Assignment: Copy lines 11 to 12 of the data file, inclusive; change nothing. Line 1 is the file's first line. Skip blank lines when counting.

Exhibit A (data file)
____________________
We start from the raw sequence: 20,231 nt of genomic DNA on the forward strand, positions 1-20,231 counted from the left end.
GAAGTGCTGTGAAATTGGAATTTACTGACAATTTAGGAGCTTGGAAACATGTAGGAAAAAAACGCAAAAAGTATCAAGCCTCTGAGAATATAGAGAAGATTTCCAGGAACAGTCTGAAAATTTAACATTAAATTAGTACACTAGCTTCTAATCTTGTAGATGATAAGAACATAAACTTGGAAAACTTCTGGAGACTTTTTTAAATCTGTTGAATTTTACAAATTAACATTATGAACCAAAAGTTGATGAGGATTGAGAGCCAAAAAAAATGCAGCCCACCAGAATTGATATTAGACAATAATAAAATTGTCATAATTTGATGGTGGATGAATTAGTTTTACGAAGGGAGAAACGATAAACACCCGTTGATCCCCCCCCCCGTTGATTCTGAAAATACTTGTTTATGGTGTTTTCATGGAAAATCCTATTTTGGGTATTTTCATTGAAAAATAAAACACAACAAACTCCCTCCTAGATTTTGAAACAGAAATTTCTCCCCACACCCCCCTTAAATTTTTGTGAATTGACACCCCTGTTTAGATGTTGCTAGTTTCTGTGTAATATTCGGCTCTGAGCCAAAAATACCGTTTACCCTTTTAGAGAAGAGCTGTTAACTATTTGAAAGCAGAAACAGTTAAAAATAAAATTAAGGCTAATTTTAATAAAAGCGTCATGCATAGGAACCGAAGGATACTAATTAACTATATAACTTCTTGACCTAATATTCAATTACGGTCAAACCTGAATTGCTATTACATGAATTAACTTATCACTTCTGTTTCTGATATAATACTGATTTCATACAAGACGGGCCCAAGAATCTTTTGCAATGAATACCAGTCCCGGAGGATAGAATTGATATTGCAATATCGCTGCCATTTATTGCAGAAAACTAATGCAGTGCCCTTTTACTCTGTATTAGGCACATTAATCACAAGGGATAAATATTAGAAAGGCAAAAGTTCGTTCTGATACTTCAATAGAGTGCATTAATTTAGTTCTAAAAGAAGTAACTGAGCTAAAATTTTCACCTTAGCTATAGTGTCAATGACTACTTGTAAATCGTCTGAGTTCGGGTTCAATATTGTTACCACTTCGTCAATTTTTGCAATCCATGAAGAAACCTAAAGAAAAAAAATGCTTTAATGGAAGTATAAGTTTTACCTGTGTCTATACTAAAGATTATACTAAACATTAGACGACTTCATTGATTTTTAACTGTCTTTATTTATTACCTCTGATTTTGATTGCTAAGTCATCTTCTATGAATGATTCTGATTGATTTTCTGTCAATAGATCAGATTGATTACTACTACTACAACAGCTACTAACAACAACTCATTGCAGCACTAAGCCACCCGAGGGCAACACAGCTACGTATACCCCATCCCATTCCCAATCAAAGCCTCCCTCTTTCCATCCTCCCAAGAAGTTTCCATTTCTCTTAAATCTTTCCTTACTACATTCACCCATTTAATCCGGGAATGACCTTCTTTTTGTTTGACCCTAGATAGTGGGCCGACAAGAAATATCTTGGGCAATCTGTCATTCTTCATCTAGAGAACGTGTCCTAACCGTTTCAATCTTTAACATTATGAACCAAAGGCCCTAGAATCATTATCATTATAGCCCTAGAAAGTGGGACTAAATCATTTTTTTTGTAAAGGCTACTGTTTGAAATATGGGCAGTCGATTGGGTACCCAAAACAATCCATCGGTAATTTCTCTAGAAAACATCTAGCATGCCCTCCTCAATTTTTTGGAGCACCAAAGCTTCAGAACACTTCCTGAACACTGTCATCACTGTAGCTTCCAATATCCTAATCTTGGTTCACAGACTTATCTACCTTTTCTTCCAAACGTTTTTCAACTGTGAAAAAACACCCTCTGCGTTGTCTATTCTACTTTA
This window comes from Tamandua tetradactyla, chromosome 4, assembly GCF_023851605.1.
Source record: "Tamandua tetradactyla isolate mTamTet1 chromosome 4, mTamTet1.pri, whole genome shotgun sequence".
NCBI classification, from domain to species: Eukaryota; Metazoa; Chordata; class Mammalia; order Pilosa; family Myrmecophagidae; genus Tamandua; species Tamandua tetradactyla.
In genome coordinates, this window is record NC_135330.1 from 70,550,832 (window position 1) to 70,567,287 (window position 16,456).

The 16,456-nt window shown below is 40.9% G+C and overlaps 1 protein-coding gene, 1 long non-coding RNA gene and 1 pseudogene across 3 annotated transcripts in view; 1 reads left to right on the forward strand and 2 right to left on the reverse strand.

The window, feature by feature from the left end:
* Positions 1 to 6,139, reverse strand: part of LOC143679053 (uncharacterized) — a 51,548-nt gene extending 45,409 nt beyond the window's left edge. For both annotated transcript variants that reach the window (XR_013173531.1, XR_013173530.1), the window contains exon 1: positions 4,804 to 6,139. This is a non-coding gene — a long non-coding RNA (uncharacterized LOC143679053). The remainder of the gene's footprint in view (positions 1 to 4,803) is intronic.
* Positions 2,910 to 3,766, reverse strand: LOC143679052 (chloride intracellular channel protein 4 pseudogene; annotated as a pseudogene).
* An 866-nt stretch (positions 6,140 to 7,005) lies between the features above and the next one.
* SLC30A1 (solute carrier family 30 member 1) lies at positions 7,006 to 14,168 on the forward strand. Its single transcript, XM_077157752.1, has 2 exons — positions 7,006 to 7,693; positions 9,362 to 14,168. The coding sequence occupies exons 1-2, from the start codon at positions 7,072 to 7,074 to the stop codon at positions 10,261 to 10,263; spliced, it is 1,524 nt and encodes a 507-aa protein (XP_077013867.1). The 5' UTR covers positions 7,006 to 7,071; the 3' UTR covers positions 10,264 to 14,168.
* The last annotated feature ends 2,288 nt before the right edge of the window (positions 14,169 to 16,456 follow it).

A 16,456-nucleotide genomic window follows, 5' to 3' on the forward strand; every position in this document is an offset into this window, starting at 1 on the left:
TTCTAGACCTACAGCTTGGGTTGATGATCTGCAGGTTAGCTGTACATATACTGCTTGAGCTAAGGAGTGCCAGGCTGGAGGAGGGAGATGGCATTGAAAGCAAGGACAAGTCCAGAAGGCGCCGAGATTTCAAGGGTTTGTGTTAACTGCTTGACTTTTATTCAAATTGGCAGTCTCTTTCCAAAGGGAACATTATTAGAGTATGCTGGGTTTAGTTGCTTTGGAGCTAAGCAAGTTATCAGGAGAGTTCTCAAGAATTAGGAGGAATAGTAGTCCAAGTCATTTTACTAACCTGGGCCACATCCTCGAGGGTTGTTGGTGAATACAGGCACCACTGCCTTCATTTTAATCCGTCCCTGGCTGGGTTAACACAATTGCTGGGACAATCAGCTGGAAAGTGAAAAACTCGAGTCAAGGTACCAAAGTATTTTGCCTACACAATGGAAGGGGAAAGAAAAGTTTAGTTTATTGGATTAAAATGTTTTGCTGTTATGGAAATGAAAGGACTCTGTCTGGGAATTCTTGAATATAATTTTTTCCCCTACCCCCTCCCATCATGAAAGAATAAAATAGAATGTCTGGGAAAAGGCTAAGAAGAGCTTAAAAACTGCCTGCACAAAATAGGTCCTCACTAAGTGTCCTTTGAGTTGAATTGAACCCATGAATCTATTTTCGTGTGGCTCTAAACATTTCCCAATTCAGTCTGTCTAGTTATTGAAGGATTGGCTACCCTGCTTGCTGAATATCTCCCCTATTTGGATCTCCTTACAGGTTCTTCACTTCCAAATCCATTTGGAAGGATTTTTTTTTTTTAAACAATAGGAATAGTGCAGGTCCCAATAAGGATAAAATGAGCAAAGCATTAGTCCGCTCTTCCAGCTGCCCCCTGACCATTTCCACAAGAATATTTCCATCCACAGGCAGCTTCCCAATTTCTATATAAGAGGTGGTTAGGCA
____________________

* An 866-nt stretch (positions 6,140 to 7,005) lies between the features above and the next one.
* SLC30A1 (solute carrier family 30 member 1) lies at positions 7,006 to 14,168 on the forward strand. Its single transcript, XM_077157752.1, has 2 exons — positions 7,006 to 7,693; positions 9,362 to 14,168. The coding sequence occupies exons 1-2, from the start codon at positions 7,072 to 7,074 to the stop codon at positions 10,261 to 10,263; spliced, it is 1,524 nt and encodes a 507-aa protein (XP_077013867.1). The 5' UTR covers positions 7,006 to 7,071; the 3' UTR covers positions 10,264 to 14,168.